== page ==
REVIEW: Martin Dreyer’s verdict on Solomon’s Knot, NCEM, York, 16/12/2022

Solomon’s Knot: Thrilling programme of Christmas cantatas. Picture: Dan Joy

York Early Music Christmas Festival, Solomon’s Knot, Johann Kuhnau: Christmas Cantatas, National Centre for Early Music, York, December 16

JOHANN Kuhnau’s name has not carried much resonance in this country until recently. Even if you have played some of his keyboard music, you might still be unaware that he wrote some terrific music for voices.

That is all changing, thanks to Solomon’s Knot and its director Jonathan Sells. His ensemble of eight voices (including the bass of Sells himself) and 18 players delivered a thrilling programme of Christmas cantatas, three of them British premieres, which is extraordinary when you consider that the German composer died exactly 300 years ago.

The London premieres, incidentally, took place the following night: another feather in this festival’s cap.

So who was he – and why have we taken so long to acknowledge him? The fault lies with J S Bach, who in 1722 succeeded Kuhnau as Kantor (music director) at the prestigious Thomasschule in Leipzig.

Kuhnau’s choral works have slumbered in Bach’s long shadow ever since. Not Bach’s fault really, of course, but we have been distracted. For Bach learned a lot from Kuhnau and the proof was right here.

All five cantatas followed a similar pattern: a short orchestral intro (not a full overture) preceded a combination of recitative, aria and choruses, many of those being a heady mixture of chordal material and fugal procedures.

Unlike Bach, he made little use of formal chorales, incorporating them into orchestral textures. Nor did he mark off the various styles into separate numbers: they flow seamlessly from one to another. This enormously enhances their dramatic effect.

Alex Ashworth: Smoothly sung bass aria

The first of the premieres, Singet dem Herrn, which uses two trumpets and a bassoon alongside strings and continuo, bore similarities to what in this country we call a verse anthem, solo voices incorporated into predominantly choral passages.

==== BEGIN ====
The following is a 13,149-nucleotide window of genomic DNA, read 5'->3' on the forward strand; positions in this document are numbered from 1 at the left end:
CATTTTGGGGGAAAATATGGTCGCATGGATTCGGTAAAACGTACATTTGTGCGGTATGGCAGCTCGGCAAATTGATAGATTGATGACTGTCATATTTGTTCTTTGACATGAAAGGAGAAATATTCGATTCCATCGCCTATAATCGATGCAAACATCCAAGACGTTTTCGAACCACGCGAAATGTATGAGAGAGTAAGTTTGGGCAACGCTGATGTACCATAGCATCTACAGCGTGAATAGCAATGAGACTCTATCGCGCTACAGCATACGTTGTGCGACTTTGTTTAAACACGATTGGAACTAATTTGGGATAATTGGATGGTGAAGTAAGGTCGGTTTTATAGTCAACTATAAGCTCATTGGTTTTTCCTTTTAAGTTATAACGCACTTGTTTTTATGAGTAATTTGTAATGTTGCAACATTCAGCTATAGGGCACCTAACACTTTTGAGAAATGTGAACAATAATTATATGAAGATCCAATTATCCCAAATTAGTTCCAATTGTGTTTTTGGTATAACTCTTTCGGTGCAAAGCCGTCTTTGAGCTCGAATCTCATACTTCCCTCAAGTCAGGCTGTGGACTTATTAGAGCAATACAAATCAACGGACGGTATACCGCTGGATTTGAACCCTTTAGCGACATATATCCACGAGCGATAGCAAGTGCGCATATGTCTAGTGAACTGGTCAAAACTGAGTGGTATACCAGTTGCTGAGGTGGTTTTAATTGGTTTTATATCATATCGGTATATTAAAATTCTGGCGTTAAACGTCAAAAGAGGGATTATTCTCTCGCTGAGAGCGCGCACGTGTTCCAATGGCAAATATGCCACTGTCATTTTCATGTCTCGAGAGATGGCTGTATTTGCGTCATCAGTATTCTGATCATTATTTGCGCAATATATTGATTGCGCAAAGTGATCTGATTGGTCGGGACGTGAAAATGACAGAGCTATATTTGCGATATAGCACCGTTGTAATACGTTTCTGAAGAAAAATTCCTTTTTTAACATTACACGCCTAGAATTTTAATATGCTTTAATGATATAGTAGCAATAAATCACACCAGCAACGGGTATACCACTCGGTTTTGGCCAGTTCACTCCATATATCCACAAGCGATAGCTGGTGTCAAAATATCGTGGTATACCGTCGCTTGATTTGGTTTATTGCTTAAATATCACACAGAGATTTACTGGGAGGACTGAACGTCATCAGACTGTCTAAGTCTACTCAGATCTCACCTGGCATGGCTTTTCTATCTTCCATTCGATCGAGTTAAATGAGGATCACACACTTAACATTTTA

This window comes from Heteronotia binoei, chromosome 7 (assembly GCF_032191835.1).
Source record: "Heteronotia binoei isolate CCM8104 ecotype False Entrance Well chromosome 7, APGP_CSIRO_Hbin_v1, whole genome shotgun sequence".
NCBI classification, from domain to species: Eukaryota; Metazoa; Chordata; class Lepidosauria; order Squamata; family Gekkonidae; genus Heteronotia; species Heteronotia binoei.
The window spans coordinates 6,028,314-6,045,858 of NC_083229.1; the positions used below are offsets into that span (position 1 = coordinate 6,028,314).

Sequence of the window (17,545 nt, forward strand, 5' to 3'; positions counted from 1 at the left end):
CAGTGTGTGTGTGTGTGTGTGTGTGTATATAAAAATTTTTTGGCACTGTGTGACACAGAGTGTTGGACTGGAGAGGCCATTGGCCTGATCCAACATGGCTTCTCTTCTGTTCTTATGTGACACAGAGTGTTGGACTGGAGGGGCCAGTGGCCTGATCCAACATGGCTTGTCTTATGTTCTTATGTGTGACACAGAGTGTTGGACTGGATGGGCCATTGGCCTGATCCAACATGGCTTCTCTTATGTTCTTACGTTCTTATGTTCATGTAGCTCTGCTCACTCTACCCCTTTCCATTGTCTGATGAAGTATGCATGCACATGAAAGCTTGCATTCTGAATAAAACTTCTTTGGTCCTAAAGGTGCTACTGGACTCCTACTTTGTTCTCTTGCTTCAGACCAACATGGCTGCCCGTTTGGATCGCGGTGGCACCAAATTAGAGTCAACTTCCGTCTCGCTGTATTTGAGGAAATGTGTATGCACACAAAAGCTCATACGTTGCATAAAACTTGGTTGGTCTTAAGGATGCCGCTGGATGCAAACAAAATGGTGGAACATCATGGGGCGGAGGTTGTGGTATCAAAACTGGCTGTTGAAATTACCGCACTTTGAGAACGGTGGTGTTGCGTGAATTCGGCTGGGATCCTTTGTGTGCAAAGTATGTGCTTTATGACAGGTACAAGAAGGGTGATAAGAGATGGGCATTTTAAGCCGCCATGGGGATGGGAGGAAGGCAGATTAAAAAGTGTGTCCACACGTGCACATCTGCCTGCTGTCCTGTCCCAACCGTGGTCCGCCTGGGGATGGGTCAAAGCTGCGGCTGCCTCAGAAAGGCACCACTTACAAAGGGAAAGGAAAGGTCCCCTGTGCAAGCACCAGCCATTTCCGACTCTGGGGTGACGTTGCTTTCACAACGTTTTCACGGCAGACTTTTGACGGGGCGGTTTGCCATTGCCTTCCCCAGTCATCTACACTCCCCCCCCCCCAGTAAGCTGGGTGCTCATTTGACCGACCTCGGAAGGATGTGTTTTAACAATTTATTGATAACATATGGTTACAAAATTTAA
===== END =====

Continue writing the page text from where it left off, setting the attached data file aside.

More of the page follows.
The final fugue ended slowly and majestically, à la Handel. O Heilige Zeit was not a premiere but is known to have a libretto by Erdmann Neumeister, Kuhnau’s go-to poet, who was widely popular for his cantata texts.

It opened with what to my ears was a full-scale double fugue. After a forceful bass aria, alternating long melismas with syllabic text-setting and sung by Sells, it peaked with a persuasive contralto aria delivered by Kate Symonds-Joy with excellent diction, before the final chorus.

Clarino trumpets returned for Das Alte Ist Vergangen, another premiere, which contrasted the old year and the New Year, via an analogy with the Old and New Testaments. Thus an old-style alto aria larded with coloratura was complemented by a more ‘modern’ bass aria smoothly sung by Alex Ashworth. The final ‘Happy New Year’ chorus was decidedly upbeat, trumpets dancing in triple time.

Not a premiere, but making colourful use of the familiar chorale of the same name, was Wie Schön Leuchtet der Morgenstern, where horns – with their bells upwards – and flutes added to the joy of the choruses.

Finally, and closest in style to Bach, we had another premiere in Frohlocket, Ihr Völker, which was notable for a stunning tenor aria beautifully articulated by James Way (who must make a superb Bach Evangelist). Its opening chorus, with trumpets and timpani back in the fray, had set the scene sensationally – and the finale was almost its equal.

The excitement generated throughout the evening was the musical equivalent of discovering Tutankhamun’s tomb: Solomon’s Knot has put Kuhnau firmly back on the map, and in marvellous style.                                                                                      

Review by Martin Dreyer

York Early Music Christmas Festival 2022 is streaming until January 31 2023 at, for £10 per concert or £45 for all seven festival events recorded at the NCEM.